1. @Preußen well several reasons , 1. Russia is too far away from Latin America 2. Russia is freezing as a Latin American I’d hate that climate 3. Our second language is usually English I speak English , Russians only speak Russian
      It’s not just about politics, the USA has raped Latin America of our resources , actively undermined our democracies and infect us with your rabid capitalism . Many of us despise this aspect of western ideology and yet there are also good things about the USA . Nothing is black and white no negro y blanco

    2. @Alastair Brewster Very interesting and thoughtful response. I am old enough to validate some of your claims, but I hope you can differentiate between the bad behavior of the American government decades ago, and the ordinary American citizens of today. This is an exercise that I must practice frequently with regards to the atrocities of the Putin regime, and the ordinary Russian citizens. It isn’t fair to label everyone with the same attributes as the actual offenders. (I hope that I worded that effectively and it makes sense) In the end, people are people and we all have a lot more in common than we do differences. ☮️

    3. @Rick Cummings I completely agree and thank you for your thoughtful response . I am Peruvian and yes I wise person can see the difference between government and people , but unfortunately some societies are more prone to propaganda , Russia , Peru , USA and the U.K. for example. But in their heart I believe every one is born equal and good but are corrupted by whichever society or bad that befalls them. This hopefully makes sense my syntax is not always perfect .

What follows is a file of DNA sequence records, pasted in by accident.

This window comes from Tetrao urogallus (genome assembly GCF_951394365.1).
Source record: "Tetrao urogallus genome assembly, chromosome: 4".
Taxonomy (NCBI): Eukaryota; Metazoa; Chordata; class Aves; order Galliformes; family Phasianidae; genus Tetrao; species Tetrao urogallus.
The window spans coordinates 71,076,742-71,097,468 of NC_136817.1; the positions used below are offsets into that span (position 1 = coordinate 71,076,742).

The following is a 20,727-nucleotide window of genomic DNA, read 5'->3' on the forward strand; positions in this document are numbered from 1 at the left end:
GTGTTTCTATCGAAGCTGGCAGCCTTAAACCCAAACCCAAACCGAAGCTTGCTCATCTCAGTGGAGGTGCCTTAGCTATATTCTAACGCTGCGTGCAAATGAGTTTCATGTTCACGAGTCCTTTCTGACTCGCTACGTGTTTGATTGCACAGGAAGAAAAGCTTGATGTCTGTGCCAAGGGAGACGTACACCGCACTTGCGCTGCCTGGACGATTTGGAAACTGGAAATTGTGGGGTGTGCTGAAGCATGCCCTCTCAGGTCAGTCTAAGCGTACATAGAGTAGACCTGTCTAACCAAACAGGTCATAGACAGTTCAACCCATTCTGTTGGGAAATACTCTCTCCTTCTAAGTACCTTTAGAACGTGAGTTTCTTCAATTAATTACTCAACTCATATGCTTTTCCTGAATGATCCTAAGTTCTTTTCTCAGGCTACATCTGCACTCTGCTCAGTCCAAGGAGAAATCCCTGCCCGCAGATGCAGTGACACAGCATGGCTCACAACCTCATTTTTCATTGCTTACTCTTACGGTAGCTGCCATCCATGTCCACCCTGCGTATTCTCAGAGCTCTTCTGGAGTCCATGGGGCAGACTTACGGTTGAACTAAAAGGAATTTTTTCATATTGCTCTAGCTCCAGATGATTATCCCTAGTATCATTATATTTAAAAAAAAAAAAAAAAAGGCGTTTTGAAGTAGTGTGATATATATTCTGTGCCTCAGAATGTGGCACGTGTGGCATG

8. He was brave to criticize Putins war ,and smart to leave Russia.Falling out a window could have happened, now he has to avoid drinking tea☕, just in case🤔..🤣

  9. This is so dangerous for this man. I hope he can keep himself. Speaking like this can cost him his freedom or his life.

    1. Right now he’s ok. Being in Kasakstan, he is just one of many targets – too many targets to cope with for the FSB. In fact, speaking up like this is a campaign move for opposition politicians in competition with each other to take over after Putin.

  10. These men are being asked to throw their lives away for nothing. They’re treated like a resource like artillery rounds or tanks. Very little respect for the dignity of human life

  11. Deep condolences to all mother, father, children and family who lost their lives in this war. Slava Ukraine🇺🇦🇺🇦

  12. I really like Erin’s reporting, but I think the focus on asking if ordinary Russians are becoming aware of how chaotic the war effort is and how ill-trained the Russian army is the wrong question. There should be NO war underway. I think the question should be whether ordinary Russians are beginning to understand how ill-begotten this invasion and war is, and that they’ve been manipulated by their ‘leader’ – or what can be done to raise the alarm inside Russia for those who have been cut off from anything other than state-controlled media

    1. Yes, I was thinking the same thing. I saw YouTube video today, on that subject. I won’t include the URL, since it might cause my comment to be deleted. The exact title is, “Do rural Russians know why their kids are sent to Ukraine?”

      There seems to be a huge division on this subject in Russia. Those who are younger, active online, and live in large cities, tend to be more suspicious of the, causus belli. Those who are older, not computer literate, &/or live in rural areas, tend to believe Putin’s version of things. Let me know what you think of the video?